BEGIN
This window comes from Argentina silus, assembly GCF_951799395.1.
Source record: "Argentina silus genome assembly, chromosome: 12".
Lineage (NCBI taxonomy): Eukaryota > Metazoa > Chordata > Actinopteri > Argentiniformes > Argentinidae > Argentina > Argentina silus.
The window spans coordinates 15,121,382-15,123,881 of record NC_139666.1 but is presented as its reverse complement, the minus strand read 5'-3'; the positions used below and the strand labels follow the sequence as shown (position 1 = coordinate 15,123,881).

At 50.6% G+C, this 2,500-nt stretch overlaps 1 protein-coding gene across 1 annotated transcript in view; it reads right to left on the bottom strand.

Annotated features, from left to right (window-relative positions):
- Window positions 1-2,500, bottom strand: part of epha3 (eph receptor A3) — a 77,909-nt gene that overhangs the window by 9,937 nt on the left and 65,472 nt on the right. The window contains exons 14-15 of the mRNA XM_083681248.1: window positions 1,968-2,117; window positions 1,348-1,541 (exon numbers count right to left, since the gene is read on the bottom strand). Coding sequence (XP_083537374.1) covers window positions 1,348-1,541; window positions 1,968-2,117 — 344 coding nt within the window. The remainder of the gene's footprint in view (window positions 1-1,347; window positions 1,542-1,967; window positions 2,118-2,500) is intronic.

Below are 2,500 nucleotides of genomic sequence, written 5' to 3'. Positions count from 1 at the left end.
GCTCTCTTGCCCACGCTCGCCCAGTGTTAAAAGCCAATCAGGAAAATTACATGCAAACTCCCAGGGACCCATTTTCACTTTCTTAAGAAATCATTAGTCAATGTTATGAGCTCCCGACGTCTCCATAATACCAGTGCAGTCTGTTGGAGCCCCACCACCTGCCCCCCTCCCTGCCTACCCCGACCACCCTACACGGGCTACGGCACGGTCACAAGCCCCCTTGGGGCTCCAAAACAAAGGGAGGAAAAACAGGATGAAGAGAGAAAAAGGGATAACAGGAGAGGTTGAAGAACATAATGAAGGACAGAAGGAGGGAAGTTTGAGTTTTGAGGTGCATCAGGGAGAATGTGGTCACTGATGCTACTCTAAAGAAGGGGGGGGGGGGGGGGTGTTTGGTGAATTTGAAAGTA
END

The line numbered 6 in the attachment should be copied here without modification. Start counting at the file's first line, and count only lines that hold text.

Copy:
Annotated features, from left to right (window-relative positions):